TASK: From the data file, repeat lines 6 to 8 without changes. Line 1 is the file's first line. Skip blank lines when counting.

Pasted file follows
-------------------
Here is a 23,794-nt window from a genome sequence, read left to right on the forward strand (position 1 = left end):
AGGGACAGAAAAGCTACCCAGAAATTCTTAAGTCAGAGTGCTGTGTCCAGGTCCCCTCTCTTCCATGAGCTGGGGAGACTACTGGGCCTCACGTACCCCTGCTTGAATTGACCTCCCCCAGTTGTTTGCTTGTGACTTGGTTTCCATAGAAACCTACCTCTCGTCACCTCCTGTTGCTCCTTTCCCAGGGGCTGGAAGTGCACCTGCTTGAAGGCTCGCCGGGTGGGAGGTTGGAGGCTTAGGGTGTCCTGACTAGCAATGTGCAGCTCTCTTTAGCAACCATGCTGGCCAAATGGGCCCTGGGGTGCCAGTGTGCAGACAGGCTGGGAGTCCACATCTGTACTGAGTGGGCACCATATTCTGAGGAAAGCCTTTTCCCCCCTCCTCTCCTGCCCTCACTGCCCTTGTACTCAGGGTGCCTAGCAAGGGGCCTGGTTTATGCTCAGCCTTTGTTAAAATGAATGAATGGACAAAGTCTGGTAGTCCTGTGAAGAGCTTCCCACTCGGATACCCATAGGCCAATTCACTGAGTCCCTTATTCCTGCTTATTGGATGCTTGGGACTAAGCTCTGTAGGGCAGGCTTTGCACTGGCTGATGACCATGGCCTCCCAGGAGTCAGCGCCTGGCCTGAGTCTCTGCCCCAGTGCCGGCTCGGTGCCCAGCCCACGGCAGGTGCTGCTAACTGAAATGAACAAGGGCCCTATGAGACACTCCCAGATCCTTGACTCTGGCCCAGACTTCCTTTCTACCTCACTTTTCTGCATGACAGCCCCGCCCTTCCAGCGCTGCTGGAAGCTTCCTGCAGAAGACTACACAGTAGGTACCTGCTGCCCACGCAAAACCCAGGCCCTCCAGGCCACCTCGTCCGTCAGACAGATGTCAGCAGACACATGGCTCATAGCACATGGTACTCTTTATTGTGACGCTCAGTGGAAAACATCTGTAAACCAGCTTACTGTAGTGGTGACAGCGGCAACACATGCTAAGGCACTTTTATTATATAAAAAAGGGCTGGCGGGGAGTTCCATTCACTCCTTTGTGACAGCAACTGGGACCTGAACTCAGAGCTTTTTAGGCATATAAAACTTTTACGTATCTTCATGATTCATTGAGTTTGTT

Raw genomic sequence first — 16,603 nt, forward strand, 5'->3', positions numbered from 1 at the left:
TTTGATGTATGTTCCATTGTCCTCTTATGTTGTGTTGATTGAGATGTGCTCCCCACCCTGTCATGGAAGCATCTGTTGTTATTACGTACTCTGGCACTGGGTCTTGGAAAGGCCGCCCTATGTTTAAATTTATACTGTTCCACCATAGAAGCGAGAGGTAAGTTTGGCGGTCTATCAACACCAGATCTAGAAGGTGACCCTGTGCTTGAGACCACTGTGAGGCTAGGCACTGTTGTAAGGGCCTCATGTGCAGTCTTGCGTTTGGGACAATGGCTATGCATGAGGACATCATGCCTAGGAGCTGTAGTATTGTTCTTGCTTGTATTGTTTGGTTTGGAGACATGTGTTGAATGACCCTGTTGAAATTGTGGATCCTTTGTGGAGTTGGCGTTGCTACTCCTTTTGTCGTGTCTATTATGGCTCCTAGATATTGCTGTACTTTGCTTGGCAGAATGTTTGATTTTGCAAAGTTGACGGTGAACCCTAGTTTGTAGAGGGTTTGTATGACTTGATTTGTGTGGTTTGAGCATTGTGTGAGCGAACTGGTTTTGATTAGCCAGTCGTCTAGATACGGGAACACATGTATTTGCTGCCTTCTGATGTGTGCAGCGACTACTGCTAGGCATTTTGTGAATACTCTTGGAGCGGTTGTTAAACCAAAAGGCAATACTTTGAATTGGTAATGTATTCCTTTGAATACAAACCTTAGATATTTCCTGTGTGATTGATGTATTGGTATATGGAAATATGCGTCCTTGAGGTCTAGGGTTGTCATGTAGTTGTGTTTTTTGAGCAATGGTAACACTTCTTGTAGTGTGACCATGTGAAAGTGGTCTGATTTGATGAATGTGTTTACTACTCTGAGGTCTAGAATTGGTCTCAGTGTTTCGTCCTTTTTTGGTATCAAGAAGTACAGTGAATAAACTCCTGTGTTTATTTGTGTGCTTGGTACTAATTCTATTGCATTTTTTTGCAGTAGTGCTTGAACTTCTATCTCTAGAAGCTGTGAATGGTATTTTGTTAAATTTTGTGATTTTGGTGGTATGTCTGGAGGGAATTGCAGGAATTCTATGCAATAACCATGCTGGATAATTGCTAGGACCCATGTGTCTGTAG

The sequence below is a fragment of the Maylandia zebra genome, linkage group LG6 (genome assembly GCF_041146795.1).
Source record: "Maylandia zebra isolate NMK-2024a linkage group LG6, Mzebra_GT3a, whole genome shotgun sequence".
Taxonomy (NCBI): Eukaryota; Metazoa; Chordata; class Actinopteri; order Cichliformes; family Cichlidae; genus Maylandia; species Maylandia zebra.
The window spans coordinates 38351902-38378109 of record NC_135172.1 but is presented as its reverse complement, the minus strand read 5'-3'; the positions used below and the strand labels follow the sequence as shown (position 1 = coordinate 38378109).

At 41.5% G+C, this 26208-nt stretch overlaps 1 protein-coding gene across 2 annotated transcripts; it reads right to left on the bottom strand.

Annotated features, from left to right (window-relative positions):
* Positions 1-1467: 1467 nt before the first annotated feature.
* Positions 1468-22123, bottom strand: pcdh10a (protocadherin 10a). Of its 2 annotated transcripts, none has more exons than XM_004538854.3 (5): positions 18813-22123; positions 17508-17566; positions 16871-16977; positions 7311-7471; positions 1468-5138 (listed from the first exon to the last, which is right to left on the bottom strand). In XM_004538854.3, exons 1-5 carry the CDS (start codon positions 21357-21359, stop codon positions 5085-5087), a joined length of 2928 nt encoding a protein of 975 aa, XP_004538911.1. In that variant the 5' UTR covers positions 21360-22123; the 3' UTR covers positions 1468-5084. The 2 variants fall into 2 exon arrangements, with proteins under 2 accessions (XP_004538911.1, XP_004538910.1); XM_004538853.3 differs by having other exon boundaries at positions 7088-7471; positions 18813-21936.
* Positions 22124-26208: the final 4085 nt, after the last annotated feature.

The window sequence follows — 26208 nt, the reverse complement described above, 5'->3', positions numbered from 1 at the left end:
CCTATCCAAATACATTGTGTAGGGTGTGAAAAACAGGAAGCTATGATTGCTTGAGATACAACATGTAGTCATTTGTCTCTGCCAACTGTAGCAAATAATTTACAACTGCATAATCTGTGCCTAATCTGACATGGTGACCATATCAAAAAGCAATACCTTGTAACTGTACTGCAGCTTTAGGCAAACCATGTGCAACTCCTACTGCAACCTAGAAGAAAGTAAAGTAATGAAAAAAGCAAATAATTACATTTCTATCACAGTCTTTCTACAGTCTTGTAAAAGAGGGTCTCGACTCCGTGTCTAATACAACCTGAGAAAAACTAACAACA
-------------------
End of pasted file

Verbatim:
Source record: "Maylandia zebra isolate NMK-2024a linkage group LG6, Mzebra_GT3a, whole genome shotgun sequence".
Taxonomy (NCBI): Eukaryota; Metazoa; Chordata; class Actinopteri; order Cichliformes; family Cichlidae; genus Maylandia; species Maylandia zebra.
The window spans coordinates 38351902-38378109 of record NC_135172.1 but is presented as its reverse complement, the minus strand read 5'-3'; the positions used below and the strand labels follow the sequence as shown (position 1 = coordinate 38378109).